US radio conglomerate iHeartMedia and radio host Charlamagne tha God plan to launch a Black creator-centered podcast network.
Here’s an update (from a post a year ago) on what webcomics and newspaper comic strips I enjoy reading in 2019. I’ve added some new strips, and dropped some others.
Note these are about currently published strips. Yes, I and everyone else enjoyed “Calvin and Hobbes” and “Peanuts,” but those went defunct decades ago. Thus, I won’t be listing them here.
AJ & Magnus
By Bryan and Simon Steel
“AJ & Magnus” is a comic strip that has a few similarities to “Calvin and Hobbes.” However, the strip’s lead character, AJ, has two fathers, who he calls “Dad” (Alex, who’s a homemaker) and “Pop” (John, a heavy-set man and the main breadwinner). Magnus, meanwhile, is his pet bull mastiff, who usually has more common sense than his AJ. Dad and Pop, meanwhile, occasionally get their own storylines.
By Ngozi Ukazu
“Check Please” is a webcomic about a gay southern college student who plays for his school’s hockey team; he also enjoys baking pecan pies. The strip’s mix of gay characters, Southern cuisine, and America’s fourth most popular sport has earned its creator, Ngozi Ukazu, much praise.
By Etienne Issartial and Thomas Gx (English translation by Mark Nightingale)
“CommitStrip” is a French webcomic about the daily lives of web developers. The strip includes jokes about programming, software languages, tech standards, etc. Some of the jokes are (for me) a bit obscure, while others have broader appeal.
By Thom Zahler
“Cupid’s Arrows” is a weekly webcomic by Thom Zahler, the creator of “Love & Capes” and several other comics. It follows a pair of “Cupids,” supernatural agents tasked with pairing up particular couples destined to fall in love.
The strip bounces the characters around to different locations; one storyline has our heroes in Milwaukee.
By Richard Stevens
“Diesel Sweeties” is a comic with artwork in the style of old-school 8-bit video game characters. It features lots of jokes about coffee, robots, and cats.
By Ryan North
“Dinosaur Comics” features the same clip art of a green Tyrannosaurus rex and a few dinosaur cohorts, but with different dialogue every day.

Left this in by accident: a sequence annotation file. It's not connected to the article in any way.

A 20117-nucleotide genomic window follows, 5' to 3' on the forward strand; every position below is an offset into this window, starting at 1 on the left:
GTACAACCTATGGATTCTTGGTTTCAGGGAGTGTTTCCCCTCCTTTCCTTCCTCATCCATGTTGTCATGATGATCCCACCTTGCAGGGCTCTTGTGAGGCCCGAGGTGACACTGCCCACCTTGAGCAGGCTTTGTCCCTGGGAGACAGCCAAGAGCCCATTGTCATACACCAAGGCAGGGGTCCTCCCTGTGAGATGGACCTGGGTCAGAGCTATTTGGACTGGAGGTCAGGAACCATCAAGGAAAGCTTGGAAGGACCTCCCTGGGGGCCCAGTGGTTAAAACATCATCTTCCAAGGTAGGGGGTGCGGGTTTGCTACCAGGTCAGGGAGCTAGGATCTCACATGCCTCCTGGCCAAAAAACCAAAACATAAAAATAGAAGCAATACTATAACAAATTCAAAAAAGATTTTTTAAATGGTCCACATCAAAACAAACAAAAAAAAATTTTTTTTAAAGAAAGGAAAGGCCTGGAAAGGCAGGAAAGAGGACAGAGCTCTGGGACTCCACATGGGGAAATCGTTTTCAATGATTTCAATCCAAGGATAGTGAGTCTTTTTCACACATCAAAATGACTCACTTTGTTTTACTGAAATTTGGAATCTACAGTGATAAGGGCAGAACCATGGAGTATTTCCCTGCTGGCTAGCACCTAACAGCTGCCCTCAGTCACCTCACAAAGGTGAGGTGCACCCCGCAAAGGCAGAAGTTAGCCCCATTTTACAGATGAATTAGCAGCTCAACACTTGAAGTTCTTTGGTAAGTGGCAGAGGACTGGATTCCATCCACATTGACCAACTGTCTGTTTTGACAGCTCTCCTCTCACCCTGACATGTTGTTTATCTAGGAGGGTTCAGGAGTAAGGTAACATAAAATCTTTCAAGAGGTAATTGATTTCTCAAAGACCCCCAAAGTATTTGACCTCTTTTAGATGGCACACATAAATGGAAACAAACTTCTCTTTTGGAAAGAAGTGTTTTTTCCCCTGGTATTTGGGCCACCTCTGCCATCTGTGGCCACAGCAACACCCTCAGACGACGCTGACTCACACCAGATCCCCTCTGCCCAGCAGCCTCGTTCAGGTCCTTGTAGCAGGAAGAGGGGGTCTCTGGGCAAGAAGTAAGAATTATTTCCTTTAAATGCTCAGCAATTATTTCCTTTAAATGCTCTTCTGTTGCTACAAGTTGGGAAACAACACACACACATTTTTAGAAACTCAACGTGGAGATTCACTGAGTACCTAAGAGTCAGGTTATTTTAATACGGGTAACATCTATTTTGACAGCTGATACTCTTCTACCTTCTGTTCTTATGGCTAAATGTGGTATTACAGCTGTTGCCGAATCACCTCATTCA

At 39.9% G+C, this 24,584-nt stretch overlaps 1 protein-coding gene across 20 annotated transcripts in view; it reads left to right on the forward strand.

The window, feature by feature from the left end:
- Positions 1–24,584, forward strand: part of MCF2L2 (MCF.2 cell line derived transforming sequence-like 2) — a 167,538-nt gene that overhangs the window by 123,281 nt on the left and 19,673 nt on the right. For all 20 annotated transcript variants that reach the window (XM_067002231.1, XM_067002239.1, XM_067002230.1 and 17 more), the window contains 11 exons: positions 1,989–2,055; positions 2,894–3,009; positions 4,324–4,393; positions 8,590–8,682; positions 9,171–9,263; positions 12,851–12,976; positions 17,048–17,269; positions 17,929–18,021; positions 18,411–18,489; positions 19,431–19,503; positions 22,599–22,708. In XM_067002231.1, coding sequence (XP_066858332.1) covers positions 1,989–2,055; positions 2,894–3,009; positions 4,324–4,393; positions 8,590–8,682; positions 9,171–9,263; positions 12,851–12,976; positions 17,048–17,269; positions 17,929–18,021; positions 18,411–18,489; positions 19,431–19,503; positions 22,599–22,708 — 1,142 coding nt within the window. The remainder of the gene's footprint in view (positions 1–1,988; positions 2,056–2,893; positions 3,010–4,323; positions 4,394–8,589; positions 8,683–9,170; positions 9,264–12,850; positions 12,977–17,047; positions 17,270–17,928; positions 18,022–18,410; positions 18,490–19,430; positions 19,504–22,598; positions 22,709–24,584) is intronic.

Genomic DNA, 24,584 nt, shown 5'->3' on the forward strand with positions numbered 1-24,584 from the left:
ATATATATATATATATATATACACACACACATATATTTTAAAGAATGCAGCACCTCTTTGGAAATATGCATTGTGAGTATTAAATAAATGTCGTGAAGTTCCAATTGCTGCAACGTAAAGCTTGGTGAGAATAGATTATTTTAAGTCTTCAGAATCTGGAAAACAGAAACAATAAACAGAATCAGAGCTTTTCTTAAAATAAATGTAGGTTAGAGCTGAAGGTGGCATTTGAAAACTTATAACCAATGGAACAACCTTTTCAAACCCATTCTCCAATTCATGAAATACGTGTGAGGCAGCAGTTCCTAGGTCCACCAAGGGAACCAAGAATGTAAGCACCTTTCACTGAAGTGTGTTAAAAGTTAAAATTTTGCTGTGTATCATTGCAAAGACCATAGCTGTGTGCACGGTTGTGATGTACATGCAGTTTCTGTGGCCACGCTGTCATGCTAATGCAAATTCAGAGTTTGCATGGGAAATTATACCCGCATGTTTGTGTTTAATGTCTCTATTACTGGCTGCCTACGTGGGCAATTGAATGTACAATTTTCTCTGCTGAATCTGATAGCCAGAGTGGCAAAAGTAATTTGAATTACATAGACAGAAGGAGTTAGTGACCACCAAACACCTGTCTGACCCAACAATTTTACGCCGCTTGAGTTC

A high point is the strip about how many of Batman’s foes have pun-themed names.
By Bill Amend
“FoxTrot” is the long-running newspaper strip about the geeky Jason Fox and his family. It switched from daily strips to Sundays-only in 2007.
The Joy of Tech
By Nitrozac and Snaggy
“The Joy of Tech” is a comic making fun of various aspects of technology. Jokes range from Facebook’s problems-du-jour to Apple’s latest iPhones.
Kyle’s Bed & Breakfast
By Greg Fox
“Kyle’s Bed & Breakfast” is a biweekly comic about the permanent residents of a gay-owned-and-oriented bed and breakfast in Long Island, New York. Occasionally a bit NSFW.
By various artists
The Nib is a site that carries various left-leaning political cartoons, by a variety of creators.
Pearls Before Swine
By Stephan Pastis
“Pearls” is a comic about a cynical rat, his dopey pig roommate, and various other characters.
The strip is known for making many bad puns (especially in Sunday strips). “Pearls” also often takes shots at the strip’s own creator, who’s an in-story character.
The Pixel Project
By Richard Stevens
“The Pixel Project” is Stevens’ sister strip to “Diesel Sweeties,” and uses some of the same characters. “Pxiel” focuses on Apple technology.
By Jeph Jacques
“Questionable Content” is a long-running webcomic that’s a “slice of life” strip. It takes place in a college town, but in a “twenty minutes into the future” setting; here, sentient robots are commonplace.
A few of the characters I like include Brun (an underemployed bartender with a stoic personality) and Bubbles (a former android soldier).
Scandinavia and the World
“Scandinavia and the World” is a comic about the countries of the world as people, focused mainly on the Nordic countries. I particularly like Sweden, who has to put up with the obnoxious antics of Denmark.
This Modern World
By Tom Tomorrow
“This Modern World” is a long-running political cartoon that runs in weekly papers. It occasionally features a cynical penguin named Sparky as the main recurring character.
That sums up my favorite webcomics and comic strips as of 2019. As I’ve noted before, this list will likely change with time.
What are your favorite webcomics or comic strips?